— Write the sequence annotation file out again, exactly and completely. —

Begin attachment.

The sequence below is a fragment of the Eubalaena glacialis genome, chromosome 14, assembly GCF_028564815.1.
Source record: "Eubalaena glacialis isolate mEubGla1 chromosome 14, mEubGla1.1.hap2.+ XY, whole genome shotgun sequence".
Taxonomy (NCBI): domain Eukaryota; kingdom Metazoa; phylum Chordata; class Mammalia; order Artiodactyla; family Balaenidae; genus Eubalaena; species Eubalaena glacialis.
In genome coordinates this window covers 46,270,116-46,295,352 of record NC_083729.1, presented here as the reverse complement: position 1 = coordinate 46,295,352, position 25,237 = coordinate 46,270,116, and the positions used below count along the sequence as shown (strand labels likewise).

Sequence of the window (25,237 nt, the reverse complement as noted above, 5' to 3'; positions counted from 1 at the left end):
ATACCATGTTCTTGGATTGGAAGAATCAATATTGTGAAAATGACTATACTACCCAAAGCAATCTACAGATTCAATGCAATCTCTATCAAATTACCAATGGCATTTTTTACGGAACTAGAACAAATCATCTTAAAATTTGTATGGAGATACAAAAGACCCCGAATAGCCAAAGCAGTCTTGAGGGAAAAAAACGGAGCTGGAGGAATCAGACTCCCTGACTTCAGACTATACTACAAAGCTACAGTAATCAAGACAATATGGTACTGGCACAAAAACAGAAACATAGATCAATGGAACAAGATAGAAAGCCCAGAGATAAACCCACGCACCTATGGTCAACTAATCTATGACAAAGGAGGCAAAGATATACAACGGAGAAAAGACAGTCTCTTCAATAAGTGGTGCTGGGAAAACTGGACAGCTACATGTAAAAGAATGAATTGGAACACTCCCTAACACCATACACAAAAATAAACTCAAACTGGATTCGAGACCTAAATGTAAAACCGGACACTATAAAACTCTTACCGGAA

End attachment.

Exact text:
The sequence below is a fragment of the Eubalaena glacialis genome, chromosome 14, assembly GCF_028564815.1.
Source record: "Eubalaena glacialis isolate mEubGla1 chromosome 14, mEubGla1.1.hap2.+ XY, whole genome shotgun sequence".
Taxonomy (NCBI): domain Eukaryota; kingdom Metazoa; phylum Chordata; class Mammalia; order Artiodactyla; family Balaenidae; genus Eubalaena; species Eubalaena glacialis.
In genome coordinates this window covers 46,270,116-46,295,352 of record NC_083729.1, presented here as the reverse complement: position 1 = coordinate 46,295,352, position 25,237 = coordinate 46,270,116, and the positions used below count along the sequence as shown (strand labels likewise).

Sequence of the window (25,237 nt, the reverse complement as noted above, 5' to 3'; positions counted from 1 at the left end):
ATACCATGTTCTTGGATTGGAAGAATCAATATTGTGAAAATGACTATACTACCCAAAGCAATCTACAGATTCAATGCAATCTCTATCAAATTACCAATGGCATTTTTTACGGAACTAGAACAAATCATCTTAAAATTTGTATGGAGATACAAAAGACCCCGAATAGCCAAAGCAGTCTTGAGGGAAAAAAACGGAGCTGGAGGAATCAGACTCCCTGACTTCAGACTATACTACAAAGCTACAGTAATCAAGACAATATGGTACTGGCACAAAAACAGAAACATAGATCAATGGAACAAGATAGAAAGCCCAGAGATAAACCCACGCACCTATGGTCAACTAATCTATGACAAAGGAGGCAAAGATATACAACGGAGAAAAGACAGTCTCTTCAATAAGTGGTGCTGGGAAAACTGGACAGCTACATGTAAAAGAATGAATTGGAACACTCCCTAACACCATACACAAAAATAAACTCAAACTGGATTCGAGACCTAAATGTAAAACCGGACACTATAAAACTCTTACCGGAA